|dc.description.abstract||Theophylline is a dimethylated xanthine similar in structure to caffeine which is commonly found in tea, coffee and cola beverages (Hendeles and Weinberger, 1983; Rall, 1985). Clinically, its most important pharmacological action is the ability to relax bronchial smooth muscle throughout the bronchial tree (Persson, 1986). This effect has found extensive use in the treatment of asthma with the drug being recommended as the first line agent for chronic asthma (la/rate et ai, 1986). The observation that both beneficial effects as well as toxicity correlate with serum concentrations and that the drug displays a narrow therapeutic window (Finn et al, 1981; Hendeles and Matthay, 1986) has resulted in the recommendation that theophylline dosing be guided by serum concentration measurements (Hendeles and Weinberger, 1980; Whiting et al, 1984; Fitzpatrick and Moss-Barclay, 1985; Barlow et. al, 1988). However, this recommendation appears to have been largely ignored locally. In 1986, one of the first local Therapeutic Drug Monitoring Clinics for theophylline was established at R K Khan Provincial Hospital in Chatsworth, Durban. Preliminary results from this clinic confirmed the widespread use of standard theophylline dosing regimens and revealed that 68% (n = 44) of patients given these regimens had serum theophylline concentrations below the generally accepted therapeutic range (Pillai and Miller, 1988).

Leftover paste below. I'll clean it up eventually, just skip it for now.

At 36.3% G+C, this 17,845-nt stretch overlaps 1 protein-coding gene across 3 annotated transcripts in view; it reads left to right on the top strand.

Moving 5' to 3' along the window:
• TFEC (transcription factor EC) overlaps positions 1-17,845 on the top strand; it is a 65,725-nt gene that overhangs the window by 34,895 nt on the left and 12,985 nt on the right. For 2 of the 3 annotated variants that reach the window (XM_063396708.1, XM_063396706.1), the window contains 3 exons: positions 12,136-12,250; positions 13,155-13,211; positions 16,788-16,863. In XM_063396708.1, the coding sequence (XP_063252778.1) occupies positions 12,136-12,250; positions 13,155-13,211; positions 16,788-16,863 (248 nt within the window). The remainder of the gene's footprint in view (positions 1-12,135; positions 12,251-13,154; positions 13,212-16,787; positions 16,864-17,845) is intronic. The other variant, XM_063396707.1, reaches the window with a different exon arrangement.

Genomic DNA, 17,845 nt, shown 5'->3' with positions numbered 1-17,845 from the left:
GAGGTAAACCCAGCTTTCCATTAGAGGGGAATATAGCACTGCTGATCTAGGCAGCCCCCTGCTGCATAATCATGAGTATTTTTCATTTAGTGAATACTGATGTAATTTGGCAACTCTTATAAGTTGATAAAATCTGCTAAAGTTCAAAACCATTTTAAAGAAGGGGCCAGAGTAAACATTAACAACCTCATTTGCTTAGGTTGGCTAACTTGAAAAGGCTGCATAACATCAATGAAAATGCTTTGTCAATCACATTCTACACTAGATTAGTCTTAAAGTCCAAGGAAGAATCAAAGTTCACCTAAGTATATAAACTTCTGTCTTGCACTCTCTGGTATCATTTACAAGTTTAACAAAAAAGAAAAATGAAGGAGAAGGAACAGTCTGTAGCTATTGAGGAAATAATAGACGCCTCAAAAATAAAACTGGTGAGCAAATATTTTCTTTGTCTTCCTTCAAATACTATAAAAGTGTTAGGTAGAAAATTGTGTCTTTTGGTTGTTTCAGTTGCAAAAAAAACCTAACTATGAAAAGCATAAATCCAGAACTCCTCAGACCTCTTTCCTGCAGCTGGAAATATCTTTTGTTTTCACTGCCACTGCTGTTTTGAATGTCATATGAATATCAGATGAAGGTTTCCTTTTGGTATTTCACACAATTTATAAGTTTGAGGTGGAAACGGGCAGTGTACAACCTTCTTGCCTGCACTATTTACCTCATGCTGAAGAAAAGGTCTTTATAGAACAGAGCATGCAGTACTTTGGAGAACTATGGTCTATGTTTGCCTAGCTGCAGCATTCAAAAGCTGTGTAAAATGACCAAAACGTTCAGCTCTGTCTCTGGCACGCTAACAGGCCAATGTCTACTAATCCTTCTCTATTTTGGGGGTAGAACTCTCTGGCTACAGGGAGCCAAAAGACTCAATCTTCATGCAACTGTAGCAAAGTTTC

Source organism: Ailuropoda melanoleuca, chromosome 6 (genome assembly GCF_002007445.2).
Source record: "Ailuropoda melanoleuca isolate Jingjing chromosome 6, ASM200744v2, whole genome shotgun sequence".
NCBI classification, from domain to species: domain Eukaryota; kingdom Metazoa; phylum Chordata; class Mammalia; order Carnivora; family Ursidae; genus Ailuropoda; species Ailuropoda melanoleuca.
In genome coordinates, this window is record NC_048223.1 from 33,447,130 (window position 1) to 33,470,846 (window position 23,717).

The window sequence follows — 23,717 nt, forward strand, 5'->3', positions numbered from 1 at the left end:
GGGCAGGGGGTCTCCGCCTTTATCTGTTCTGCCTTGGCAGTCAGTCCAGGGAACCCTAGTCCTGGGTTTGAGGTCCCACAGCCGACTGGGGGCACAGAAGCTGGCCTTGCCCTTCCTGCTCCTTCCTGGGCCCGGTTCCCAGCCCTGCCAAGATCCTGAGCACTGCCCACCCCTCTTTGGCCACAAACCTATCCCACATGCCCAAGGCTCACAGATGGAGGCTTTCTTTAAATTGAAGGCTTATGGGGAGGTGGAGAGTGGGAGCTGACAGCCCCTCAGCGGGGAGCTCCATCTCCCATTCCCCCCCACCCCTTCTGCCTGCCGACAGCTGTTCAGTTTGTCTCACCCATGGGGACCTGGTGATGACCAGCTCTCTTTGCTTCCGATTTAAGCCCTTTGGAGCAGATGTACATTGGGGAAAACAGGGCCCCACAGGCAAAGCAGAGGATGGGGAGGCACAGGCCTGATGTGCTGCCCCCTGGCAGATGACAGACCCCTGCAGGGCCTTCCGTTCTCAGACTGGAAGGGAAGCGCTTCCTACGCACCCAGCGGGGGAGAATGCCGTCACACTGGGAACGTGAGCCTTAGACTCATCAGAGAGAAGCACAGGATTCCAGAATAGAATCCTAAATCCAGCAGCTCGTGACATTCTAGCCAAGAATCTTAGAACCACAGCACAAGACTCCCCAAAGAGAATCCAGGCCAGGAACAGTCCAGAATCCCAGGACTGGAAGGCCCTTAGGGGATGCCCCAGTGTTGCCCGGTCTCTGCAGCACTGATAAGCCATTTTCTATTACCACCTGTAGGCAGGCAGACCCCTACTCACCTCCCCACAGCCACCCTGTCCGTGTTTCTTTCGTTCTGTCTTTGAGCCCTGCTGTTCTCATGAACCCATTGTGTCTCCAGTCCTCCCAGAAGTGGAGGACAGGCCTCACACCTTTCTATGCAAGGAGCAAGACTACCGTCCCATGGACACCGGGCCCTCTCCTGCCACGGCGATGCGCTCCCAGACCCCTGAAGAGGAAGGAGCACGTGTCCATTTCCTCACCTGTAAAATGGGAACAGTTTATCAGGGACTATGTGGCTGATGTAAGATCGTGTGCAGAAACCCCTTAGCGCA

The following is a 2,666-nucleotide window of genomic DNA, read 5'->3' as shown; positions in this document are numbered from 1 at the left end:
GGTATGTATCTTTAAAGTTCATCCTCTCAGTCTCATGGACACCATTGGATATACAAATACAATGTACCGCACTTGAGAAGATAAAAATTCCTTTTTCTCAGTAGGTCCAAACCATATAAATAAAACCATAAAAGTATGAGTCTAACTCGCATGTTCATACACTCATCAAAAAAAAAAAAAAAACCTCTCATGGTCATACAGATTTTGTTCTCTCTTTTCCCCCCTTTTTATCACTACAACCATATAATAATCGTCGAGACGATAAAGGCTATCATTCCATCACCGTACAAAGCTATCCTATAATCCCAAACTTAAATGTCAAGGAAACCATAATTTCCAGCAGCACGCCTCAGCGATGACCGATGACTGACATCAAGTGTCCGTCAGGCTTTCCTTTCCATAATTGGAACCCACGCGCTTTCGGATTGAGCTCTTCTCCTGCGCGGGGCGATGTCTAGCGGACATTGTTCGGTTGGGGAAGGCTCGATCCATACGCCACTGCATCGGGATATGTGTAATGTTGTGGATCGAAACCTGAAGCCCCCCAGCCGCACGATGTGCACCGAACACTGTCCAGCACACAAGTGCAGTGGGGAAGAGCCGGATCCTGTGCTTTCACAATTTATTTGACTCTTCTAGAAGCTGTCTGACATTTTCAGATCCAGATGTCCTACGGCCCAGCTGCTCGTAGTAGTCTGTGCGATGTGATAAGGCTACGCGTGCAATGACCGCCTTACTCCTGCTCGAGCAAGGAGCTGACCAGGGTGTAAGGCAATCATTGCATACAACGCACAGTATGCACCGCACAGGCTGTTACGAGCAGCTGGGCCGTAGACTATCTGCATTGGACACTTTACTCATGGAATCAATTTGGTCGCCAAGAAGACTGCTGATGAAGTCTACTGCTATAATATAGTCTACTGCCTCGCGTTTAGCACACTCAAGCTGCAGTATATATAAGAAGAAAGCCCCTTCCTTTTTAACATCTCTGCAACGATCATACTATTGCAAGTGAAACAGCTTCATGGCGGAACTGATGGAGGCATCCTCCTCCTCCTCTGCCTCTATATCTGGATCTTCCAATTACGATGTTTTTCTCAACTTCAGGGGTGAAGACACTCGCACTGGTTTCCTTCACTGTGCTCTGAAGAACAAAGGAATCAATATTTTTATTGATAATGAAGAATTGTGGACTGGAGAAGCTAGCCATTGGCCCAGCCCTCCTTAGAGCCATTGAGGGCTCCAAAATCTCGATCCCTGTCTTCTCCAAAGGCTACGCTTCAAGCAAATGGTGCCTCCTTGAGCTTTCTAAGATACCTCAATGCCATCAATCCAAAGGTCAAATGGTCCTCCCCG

Previous studies have assessed the influence of Therapeutic Drug Monitoring programmes in terms of the attainment of 'therapeutic' serum concentrations (Whiting et aI, 1984; Fitzpatrick and Moss-Barclay, 1985). This approach has been criticised and it has been recommended that clinical assessment should be the criterion. The purpose of this study was to investigate the influence of serum concentration monitoring on theophylline utilisation at the R K Khan Hospital in terms of clinical control of asthma symptoms. A secondary purpose of this study was to determine population pharmacokinetic parameters in Indian patients. In order to interpret the serum concentrations and make recommendations on dosage design for individual patients, the Bayesian technique of drug dose optimisation is used (Sheiner et aI, 1972). This technique has been shown to be accurate, precise and easy to use (Sheiner and Beal, 1982; Hurley and McNeil, 1988) particularly with currently available computer software. It has been emphasised, however, that for satisfactory performance of this technique, good initial estimates of the population parameter distributions are important (Whiting et al, 1986). Since this information is not available for the Indian population this study was undertaken. A knowledge of population pharmacokinetics can help one to choose initial dosage, to modify dosage appropriately in response to observed drug levels, to make rational decisions regarding drug regulatory requirements and toinvestigate and elucidate certain research questions in pharmacokinetics (Sheiner, 1984). The NONMEM approach (Sheiner et aI, 1972; 1977), currently the mostsatisfactory method of population pharmacokinetic data analysis is utilised in this study.||en